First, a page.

On voting day I took the Melbourne tram downtown, stopping only to glance in a bookseller’s window. It was good to see Peter Temple’s The Broken Shore holding its place in the bestseller list.  A good cop yarn set in Victoria, stylistically it is West Coast American, and has been received well there. But that’s not why it’s so popular here. The book sets out to display, often brutally, just what Robert Hughes’s ‘fatal shore’ has become: a terrain beset by identity dilemmas and querulous uncertainty. Who dunnit? Well, everybody, in one way or another. Temple’s Joe Cashin fights his way through gangsters and bent cops to reveal Melbourne as the capital of paedophilia, as well as of southern hemisphere organised crime. Down these mean tourist routes a man must go, who is not himself mean, who is neither tarnished nor afraid. The battered policeman from Port Monro (a fictive place somewhere down Great Ocean Road) finds himself searching for an answer far beyond his culprit – and so do the readers, presumably.
Identity lurks between the lines, and surfaces in every punch-up and revelation. Australians don’t tire of reading about this. Recently, there have been three other remarkable versions of essentially the same tale: Kate Grenville’s The Secret River, Thomas Keneally’s The Commonwealth of Thieves and Alexis Wright’s Carpentaria. The mystery of the stolen continent. Naturally, Australian readers know in advance who did it – and in a sense are still doing it. Newcomers took the country from the previous inhabitants, now often called ‘First Australians’ rather than ‘Aborigines’. Hence the point must lie in reimagining the machinery of cohabitation and – more important – in an ever present, questioning epilogue: what’s to be done? Australia was ‘the greatest country on earth’ throughout the recent federal election campaign. Sure, but what (in Benedict Anderson’s inexhaustible phrase) about its ‘imagined community’, its sense of itself? Is community in that overarching sense possible when an unhealed wound remains?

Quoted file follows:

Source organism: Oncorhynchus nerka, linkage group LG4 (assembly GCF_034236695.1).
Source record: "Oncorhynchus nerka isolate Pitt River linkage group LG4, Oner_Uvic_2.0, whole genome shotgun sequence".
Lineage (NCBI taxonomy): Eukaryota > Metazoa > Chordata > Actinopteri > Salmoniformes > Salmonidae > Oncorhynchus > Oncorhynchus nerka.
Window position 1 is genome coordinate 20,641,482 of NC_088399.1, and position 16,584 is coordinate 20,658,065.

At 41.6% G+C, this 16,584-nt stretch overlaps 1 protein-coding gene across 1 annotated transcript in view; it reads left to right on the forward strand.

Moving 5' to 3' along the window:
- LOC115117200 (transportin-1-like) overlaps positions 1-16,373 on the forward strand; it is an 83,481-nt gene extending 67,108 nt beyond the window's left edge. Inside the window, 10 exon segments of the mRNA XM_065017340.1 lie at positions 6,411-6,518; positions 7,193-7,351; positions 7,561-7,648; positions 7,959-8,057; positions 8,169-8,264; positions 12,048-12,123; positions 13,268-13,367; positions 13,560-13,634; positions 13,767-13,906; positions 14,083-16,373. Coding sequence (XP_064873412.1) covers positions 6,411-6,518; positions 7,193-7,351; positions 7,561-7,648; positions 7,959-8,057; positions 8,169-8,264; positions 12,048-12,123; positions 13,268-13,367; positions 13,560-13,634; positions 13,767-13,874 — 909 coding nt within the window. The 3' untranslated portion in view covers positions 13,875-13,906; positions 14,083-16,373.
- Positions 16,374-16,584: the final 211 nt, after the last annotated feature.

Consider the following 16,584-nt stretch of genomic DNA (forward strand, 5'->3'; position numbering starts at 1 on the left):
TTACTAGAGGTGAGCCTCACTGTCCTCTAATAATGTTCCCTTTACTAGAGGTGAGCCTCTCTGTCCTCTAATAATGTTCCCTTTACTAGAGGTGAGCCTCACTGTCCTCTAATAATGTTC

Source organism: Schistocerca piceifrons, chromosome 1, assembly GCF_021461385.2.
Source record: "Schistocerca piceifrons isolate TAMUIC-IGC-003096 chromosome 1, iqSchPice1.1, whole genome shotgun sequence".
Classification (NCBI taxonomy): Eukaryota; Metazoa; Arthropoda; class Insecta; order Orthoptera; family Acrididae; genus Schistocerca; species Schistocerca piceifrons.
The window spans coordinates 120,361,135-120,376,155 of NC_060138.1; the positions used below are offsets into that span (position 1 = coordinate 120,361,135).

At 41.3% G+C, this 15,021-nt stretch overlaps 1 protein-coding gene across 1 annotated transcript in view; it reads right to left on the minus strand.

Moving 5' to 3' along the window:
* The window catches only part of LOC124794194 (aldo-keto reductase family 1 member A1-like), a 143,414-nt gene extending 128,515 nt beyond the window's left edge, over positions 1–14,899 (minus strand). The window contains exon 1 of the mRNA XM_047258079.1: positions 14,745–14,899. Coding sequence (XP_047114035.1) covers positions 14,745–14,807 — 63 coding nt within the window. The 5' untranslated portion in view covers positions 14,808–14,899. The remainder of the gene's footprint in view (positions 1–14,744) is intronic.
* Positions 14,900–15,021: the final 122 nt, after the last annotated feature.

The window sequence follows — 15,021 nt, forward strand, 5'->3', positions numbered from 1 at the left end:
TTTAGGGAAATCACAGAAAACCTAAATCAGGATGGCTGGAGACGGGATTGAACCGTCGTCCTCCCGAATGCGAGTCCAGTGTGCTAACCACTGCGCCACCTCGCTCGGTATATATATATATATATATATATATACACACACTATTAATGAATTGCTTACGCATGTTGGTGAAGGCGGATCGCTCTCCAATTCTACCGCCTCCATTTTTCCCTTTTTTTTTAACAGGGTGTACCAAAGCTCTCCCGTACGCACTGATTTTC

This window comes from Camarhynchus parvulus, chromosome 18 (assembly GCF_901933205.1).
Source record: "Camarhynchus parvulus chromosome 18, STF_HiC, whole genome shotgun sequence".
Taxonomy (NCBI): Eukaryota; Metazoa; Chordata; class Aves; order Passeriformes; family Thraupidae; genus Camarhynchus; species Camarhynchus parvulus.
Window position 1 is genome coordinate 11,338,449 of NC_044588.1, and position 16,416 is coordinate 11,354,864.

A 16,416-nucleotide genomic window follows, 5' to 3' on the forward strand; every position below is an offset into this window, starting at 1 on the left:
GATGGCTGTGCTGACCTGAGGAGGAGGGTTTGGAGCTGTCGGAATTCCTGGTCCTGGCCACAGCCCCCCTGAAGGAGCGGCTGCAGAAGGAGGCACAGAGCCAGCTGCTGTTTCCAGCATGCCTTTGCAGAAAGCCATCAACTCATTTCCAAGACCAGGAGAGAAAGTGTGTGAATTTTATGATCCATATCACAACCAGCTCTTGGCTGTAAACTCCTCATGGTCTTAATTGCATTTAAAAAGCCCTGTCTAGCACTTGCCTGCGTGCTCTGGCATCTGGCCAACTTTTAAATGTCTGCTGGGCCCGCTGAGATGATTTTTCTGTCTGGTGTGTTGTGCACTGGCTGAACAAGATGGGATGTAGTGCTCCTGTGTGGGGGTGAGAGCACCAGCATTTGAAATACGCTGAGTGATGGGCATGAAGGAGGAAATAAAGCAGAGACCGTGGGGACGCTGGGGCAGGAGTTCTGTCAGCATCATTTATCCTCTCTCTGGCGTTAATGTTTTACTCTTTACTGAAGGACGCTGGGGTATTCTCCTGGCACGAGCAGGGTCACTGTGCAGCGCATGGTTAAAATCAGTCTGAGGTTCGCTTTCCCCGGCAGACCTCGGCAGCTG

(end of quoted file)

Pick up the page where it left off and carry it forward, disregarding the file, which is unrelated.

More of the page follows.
Not long before the vote, the point was cruelly rubbed in. John Howard’s Liberal-Coalition government made the unusual decision to invade its own country, by sending the Australian Defence Force into the Northern Territory. His aim was to deal decisively with concerns about child abuse and corruption among the mainly Aboriginal population. In The Broken Shore the cop-hero repeatedly finds his inquiries sidetracked by crazed ideas about native Australians (‘Bongs’) being responsible for most crimes and complaints. He gets somewhere only by disregarding such delusions. But Howard wasn’t so smart. Instead, his campaign of what one important study has called ‘coercive reconciliation’ led right on to the decisive defeat of 24 November. He forfeited even his own constituency, as did Mal Brough, the minister for families, community services and indigenous affairs, who was directly in charge of the military intervention.
Are identity dilemmas just a hobby-horse for intellectuals and academics? Six weeks before the election I attended a meeting in Brunswick Town Hall, an inner suburb of Melbourne. It was to be addressed by the Aboriginal leader Patrick Dodson, on the theme of reconciliation. Knowing the unpunctuality of left-wing events, I put off driving down Sydney Road until a quarter of an hour before the talk was due to start: a bad mistake. It took twenty minutes to get through the queues and find somewhere to stand, or rather crouch.
Dodson is splendid in appearance as well as oratory, a prophetic white beard underlining his main argument, that Australia should try and emulate Mandela’s South Africa by setting up commissions to work out reconciliation – and, by implication, to revise the historical understanding that has travestied such problems. Comparatively few Native Australians were present, but the Anglo-Celt-Euro audience was totally absorbed. Something was really on their minds. I imagine they nearly all voted Labor on 24 November. As Thomas Keneally put it in The Age a couple of weeks before the election, this vote should have been on something crucial, and not just Kyoto or global warming in the abstract. The populations around the greatest desert in the world are fearful that climate change will let the desert destroy them, amid mainly unresolved problems – including the key one Dodson was addressing.
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 Quercus, 352 pp., £6.99, March, 978 1 84724 044 6.
 Canongate, 352 pp., £7.99, September 2006, 978 1 84195 828 6.
 Vintage, 528 pp., £8.99, June, 978 0 09 948 374 8.
 Published in Britain next March by Constable.
 Coercive Reconciliation edited by John Altman and Melinda Hinkson (Arena, 340 pp., A$27.50, October, 978 0 98041 580 3).